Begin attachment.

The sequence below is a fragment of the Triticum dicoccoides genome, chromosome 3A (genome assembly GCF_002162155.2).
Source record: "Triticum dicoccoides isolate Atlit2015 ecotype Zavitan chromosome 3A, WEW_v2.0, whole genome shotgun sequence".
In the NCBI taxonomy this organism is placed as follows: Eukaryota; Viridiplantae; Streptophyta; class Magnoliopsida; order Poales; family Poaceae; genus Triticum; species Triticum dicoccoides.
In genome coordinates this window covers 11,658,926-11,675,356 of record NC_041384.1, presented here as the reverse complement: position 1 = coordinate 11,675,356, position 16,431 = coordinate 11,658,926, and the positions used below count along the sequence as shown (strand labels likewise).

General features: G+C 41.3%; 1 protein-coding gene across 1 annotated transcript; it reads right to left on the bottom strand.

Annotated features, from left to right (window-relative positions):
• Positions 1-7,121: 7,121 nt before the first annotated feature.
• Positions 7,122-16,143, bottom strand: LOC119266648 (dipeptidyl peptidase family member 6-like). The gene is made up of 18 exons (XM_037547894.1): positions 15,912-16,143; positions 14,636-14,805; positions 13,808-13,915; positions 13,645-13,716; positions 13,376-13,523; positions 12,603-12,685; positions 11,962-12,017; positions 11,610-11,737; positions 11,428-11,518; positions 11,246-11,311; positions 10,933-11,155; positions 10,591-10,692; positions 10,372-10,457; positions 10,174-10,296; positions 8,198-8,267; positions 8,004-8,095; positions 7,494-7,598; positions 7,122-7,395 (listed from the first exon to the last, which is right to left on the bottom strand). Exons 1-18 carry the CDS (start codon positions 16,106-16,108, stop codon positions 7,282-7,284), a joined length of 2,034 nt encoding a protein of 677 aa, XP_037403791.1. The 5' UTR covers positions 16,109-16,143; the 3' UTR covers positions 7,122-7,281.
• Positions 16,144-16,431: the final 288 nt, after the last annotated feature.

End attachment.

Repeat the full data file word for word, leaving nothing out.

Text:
The sequence below is a fragment of the Triticum dicoccoides genome, chromosome 3A (genome assembly GCF_002162155.2).
Source record: "Triticum dicoccoides isolate Atlit2015 ecotype Zavitan chromosome 3A, WEW_v2.0, whole genome shotgun sequence".
In the NCBI taxonomy this organism is placed as follows: Eukaryota; Viridiplantae; Streptophyta; class Magnoliopsida; order Poales; family Poaceae; genus Triticum; species Triticum dicoccoides.
In genome coordinates this window covers 11,658,926-11,675,356 of record NC_041384.1, presented here as the reverse complement: position 1 = coordinate 11,675,356, position 16,431 = coordinate 11,658,926, and the positions used below count along the sequence as shown (strand labels likewise).

General features: G+C 41.3%; 1 protein-coding gene across 1 annotated transcript; it reads right to left on the bottom strand.

Annotated features, from left to right (window-relative positions):
• Positions 1-7,121: 7,121 nt before the first annotated feature.
• Positions 7,122-16,143, bottom strand: LOC119266648 (dipeptidyl peptidase family member 6-like). The gene is made up of 18 exons (XM_037547894.1): positions 15,912-16,143; positions 14,636-14,805; positions 13,808-13,915; positions 13,645-13,716; positions 13,376-13,523; positions 12,603-12,685; positions 11,962-12,017; positions 11,610-11,737; positions 11,428-11,518; positions 11,246-11,311; positions 10,933-11,155; positions 10,591-10,692; positions 10,372-10,457; positions 10,174-10,296; positions 8,198-8,267; positions 8,004-8,095; positions 7,494-7,598; positions 7,122-7,395 (listed from the first exon to the last, which is right to left on the bottom strand). Exons 1-18 carry the CDS (start codon positions 16,106-16,108, stop codon positions 7,282-7,284), a joined length of 2,034 nt encoding a protein of 677 aa, XP_037403791.1. The 5' UTR covers positions 16,109-16,143; the 3' UTR covers positions 7,122-7,281.
• Positions 16,144-16,431: the final 288 nt, after the last annotated feature.